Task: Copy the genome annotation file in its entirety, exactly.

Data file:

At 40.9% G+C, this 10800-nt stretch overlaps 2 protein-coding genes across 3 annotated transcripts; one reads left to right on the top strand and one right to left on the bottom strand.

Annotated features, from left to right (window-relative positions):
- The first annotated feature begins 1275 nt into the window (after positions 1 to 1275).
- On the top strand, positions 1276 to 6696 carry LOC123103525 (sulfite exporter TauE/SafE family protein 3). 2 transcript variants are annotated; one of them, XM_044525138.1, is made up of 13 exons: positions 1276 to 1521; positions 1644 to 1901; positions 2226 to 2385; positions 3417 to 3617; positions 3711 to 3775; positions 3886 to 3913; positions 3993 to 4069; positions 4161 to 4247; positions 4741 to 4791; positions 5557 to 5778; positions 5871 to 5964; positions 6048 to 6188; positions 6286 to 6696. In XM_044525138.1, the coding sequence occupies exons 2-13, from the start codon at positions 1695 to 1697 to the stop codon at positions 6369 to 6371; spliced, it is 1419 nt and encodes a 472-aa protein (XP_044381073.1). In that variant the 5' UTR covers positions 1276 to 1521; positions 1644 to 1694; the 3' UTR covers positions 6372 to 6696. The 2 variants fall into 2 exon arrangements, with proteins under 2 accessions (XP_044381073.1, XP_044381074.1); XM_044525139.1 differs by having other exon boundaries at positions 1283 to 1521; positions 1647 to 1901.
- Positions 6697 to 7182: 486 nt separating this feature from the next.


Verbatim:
At 40.9% G+C, this 10800-nt stretch overlaps 2 protein-coding genes across 3 annotated transcripts; one reads left to right on the top strand and one right to left on the bottom strand.

Annotated features, from left to right (window-relative positions):
- The first annotated feature begins 1275 nt into the window (after positions 1 to 1275).
- On the top strand, positions 1276 to 6696 carry LOC123103525 (sulfite exporter TauE/SafE family protein 3). 2 transcript variants are annotated; one of them, XM_044525138.1, is made up of 13 exons: positions 1276 to 1521; positions 1644 to 1901; positions 2226 to 2385; positions 3417 to 3617; positions 3711 to 3775; positions 3886 to 3913; positions 3993 to 4069; positions 4161 to 4247; positions 4741 to 4791; positions 5557 to 5778; positions 5871 to 5964; positions 6048 to 6188; positions 6286 to 6696. In XM_044525138.1, the coding sequence occupies exons 2-13, from the start codon at positions 1695 to 1697 to the stop codon at positions 6369 to 6371; spliced, it is 1419 nt and encodes a 472-aa protein (XP_044381073.1). In that variant the 5' UTR covers positions 1276 to 1521; positions 1644 to 1694; the 3' UTR covers positions 6372 to 6696. The 2 variants fall into 2 exon arrangements, with proteins under 2 accessions (XP_044381073.1, XP_044381074.1); XM_044525139.1 differs by having other exon boundaries at positions 1283 to 1521; positions 1647 to 1901.
- Positions 6697 to 7182: 486 nt separating this feature from the next.